ANNANDALE, Va. - ANNANDALE, Va. (AP) — Hillary Clinton campaigned alongside Virginia Sen. Tim Kaine on Thursday afternoon, making a high-profile appearance with one of the leading contenders for a spot alongside her on the presidential ticket.
Kaine, a popular lawmaker from an important general election battleground state, is considered to be a safe pick, one that could help Clinton woo moderates turned off by Donald Trump's divisive rhetoric.
An early Clinton backer, Kaine tested out attack lines against Trump before several hundred gathered at a community college auditorium, assailing the GOP nominee as unqualified, untested and untrustworthy. Fluent in Spanish, he showed off his language skills, laughed at Clinton's jokes and nodded energetically at her applause lines.
"Do you want a 'you're fired' president or a 'you're hired' president," asked Kaine. "Do you want a trash talking president or a bridge building president?"
The appearance comes as Clinton moves into the final stages of picking her vice president, with an announcement expected as soon as next week. The shortlist includes Massachusetts Sen. Elizabeth Warren, a favorite of progressives who has emerged as a blistering critic of presumptive Republican nominee Donald Trump; Housing and Urban Development Secretary Julian Castro of Texas, a rising star in the Democratic Party; and Kaine.
This isn't Kaine's first vice presidential flirtation: President Barack Obama seriously considered him for his ticket eight years ago.
Clinton offered few hints into her thinking, offering praise for Kaine that seemed tepid compared to the stream of compliments she showered on Warren at an event in Ohio last month.
"Everything Tim said is absolutely on the mark," said Clinton. We are stronger together when we set goals for America."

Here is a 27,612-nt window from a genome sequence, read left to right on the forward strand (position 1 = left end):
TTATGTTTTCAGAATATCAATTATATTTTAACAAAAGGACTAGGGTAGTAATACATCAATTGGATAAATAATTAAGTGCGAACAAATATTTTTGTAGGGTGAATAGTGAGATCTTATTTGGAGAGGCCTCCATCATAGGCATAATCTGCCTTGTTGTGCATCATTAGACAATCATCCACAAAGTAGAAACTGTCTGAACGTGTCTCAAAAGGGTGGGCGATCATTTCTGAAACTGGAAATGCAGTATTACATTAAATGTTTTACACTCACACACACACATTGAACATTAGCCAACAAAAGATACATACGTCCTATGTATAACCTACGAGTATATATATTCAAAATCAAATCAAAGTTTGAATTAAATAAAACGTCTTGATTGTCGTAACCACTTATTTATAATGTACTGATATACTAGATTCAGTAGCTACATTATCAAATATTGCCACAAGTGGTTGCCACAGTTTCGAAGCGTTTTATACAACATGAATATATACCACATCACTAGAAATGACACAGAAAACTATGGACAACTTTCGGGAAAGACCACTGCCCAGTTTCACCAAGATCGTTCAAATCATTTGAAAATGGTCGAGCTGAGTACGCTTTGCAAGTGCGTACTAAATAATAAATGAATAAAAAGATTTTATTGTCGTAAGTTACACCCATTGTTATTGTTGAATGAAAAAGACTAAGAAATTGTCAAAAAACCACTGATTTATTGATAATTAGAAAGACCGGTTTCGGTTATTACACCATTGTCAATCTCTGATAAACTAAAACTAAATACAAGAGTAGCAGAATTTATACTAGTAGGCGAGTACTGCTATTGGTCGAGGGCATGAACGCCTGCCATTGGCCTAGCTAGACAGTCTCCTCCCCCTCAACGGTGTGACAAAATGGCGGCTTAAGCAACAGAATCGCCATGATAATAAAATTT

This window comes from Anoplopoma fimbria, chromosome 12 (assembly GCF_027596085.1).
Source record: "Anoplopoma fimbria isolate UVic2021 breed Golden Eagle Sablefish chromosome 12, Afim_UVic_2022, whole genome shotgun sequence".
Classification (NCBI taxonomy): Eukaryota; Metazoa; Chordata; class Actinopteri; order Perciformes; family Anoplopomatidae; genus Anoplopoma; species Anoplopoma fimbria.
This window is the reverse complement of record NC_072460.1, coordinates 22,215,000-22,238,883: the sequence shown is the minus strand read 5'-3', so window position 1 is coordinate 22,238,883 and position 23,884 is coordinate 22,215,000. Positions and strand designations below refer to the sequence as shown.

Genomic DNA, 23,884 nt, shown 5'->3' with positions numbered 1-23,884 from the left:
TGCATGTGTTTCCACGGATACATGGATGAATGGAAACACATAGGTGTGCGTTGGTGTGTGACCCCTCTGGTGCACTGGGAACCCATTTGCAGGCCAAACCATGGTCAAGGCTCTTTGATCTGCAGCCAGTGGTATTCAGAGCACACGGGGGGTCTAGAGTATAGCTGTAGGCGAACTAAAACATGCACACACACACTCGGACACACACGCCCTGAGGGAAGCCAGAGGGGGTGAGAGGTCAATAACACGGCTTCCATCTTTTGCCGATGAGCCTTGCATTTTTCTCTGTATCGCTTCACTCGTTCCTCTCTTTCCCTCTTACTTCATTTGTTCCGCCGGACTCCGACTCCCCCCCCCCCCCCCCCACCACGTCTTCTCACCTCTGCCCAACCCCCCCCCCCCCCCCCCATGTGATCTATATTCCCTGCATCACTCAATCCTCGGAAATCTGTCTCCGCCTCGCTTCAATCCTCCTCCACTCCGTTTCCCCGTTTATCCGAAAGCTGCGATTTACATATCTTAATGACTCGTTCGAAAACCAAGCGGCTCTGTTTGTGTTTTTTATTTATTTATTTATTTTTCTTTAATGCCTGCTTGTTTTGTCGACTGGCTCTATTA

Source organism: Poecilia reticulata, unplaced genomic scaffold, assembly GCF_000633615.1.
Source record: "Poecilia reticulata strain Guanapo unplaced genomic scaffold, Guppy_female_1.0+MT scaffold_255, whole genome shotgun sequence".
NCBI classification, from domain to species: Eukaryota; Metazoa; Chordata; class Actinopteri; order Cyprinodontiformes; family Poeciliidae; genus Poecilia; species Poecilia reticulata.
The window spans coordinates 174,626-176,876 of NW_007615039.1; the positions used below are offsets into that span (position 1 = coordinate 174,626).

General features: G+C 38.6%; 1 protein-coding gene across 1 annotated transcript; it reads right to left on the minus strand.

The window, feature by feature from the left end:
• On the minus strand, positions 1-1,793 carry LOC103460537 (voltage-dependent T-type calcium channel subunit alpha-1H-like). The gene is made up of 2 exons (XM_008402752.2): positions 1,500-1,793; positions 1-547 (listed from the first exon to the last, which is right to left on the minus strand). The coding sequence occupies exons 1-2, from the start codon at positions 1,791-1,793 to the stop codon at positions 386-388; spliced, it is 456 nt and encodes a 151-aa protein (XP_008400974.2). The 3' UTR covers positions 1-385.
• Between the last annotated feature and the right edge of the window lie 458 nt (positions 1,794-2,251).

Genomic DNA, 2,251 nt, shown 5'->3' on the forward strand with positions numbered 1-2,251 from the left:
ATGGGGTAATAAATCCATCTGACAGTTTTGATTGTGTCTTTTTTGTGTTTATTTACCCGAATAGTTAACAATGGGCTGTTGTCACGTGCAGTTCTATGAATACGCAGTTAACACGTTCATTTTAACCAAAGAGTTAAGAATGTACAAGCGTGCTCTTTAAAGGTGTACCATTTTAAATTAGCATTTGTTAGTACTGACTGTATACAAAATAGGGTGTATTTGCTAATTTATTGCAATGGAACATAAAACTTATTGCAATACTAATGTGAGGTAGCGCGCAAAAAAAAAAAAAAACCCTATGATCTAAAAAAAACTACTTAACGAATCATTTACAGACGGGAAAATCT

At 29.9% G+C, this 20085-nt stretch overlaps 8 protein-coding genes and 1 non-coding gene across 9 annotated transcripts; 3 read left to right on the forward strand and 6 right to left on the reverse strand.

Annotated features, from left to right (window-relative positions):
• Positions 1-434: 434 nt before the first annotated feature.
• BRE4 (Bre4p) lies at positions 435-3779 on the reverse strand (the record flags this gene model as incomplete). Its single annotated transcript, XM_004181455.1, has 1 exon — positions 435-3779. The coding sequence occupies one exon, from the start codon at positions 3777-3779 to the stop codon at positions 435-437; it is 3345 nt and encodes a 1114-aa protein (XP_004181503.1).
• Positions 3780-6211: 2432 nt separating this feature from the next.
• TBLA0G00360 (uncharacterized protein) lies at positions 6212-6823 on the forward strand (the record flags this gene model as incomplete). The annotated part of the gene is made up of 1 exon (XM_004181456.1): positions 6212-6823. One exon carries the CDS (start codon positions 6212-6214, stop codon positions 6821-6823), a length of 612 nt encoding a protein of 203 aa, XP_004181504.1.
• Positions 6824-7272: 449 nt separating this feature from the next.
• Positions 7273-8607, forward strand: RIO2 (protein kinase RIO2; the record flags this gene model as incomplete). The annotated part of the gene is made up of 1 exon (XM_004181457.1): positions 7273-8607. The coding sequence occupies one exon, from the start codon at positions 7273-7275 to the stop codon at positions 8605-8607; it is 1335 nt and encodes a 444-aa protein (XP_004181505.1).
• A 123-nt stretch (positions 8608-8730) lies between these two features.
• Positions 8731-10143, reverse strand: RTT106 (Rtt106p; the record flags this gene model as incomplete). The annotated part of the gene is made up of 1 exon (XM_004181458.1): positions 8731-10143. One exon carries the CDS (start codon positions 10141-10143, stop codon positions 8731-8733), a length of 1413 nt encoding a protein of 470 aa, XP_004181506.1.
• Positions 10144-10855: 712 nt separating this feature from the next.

In private lunchtime meeting on Capitol Hill, Clinton assured Senate Democrats that she will pick a "very qualified" vice president after being asked who she was planning to choose. The question prompted a roar of laughter from the audience of Democratic senators.
The meeting included Kaine, Warren and another potential Clinton running mate, Sherrod Brown of Ohio.
Earlier on Thursday, Clinton promised Latino activists gathered in Washington for the annual convention of the League of United Latin American Citizens that she would make action on immigration legislation a top priority of her administration.
She called on Latino voters to help stop what she called GOP rival Donald Trump's efforts to "fan the flames of racial division."
"Donald Trump is running the most divisive campaign our lifetime. His message is that you should be afraid," she told a gathering of Latino activists on Thursday. "We have got to say with one voice that Latinos are vital part of the American community."
A deadlocked Supreme Court decision last month effectively killed Obama's immigration plan to help some of the 11 million immigrants living in the U.S. illegally. Clinton vowed to restore and expand the program which would have protected the parents of children who are in the country legally and expand benefits to people who were brought to the U.S. as children.
Clinton promised to create a clearer immigration system where immigrants with "sympathetic cases" or a history of community service can be eligible for special status. She also vowed to eliminate family detention centers, which hold undocumented immigrant families, including children and babies, for weeks or even months in what advocates call prison-like conditions while they wait for legal processing.
Her campaign sees Latino voters, one of the country's fastest growing demographic groups, as a key piece of their electoral coalition not only for 2016 but the future of the Democratic Party.
"I'm going to work my heart out but I need your help," she said. "This is your election."
Trump's promises to build a wall along the Southern border, create a special deportation force to catch undocumented immigrants and references to Mexican immigrants as criminals and rapists have alienated many Latino voters.
"They will nominate someone who thinks Latino outreach is tweeting a picture of a taco bowl," said Clinton.
In recent weeks, Clinton has highlighted those proposals to try to show Trump as blocking progress by sewing national discord and chaos.
An ad released by her campaign in battleground states on Thursday attempted to reinforce that message, featuring clips of young children watching Trump make some of his more controversial remarks about women and minorities.
"Our children are watching," the ad says. "What example will we set for them?"
Associated Press writer Ken Thomas contributed to this report from Washington.
What political news is the world searching for on Google and talking about on Twitter? Find out via AP's Election Buzz interactive. http://elections.ap.org/buzz
Follow Lisa Lerer on Twitter: https://twitter.com/llerer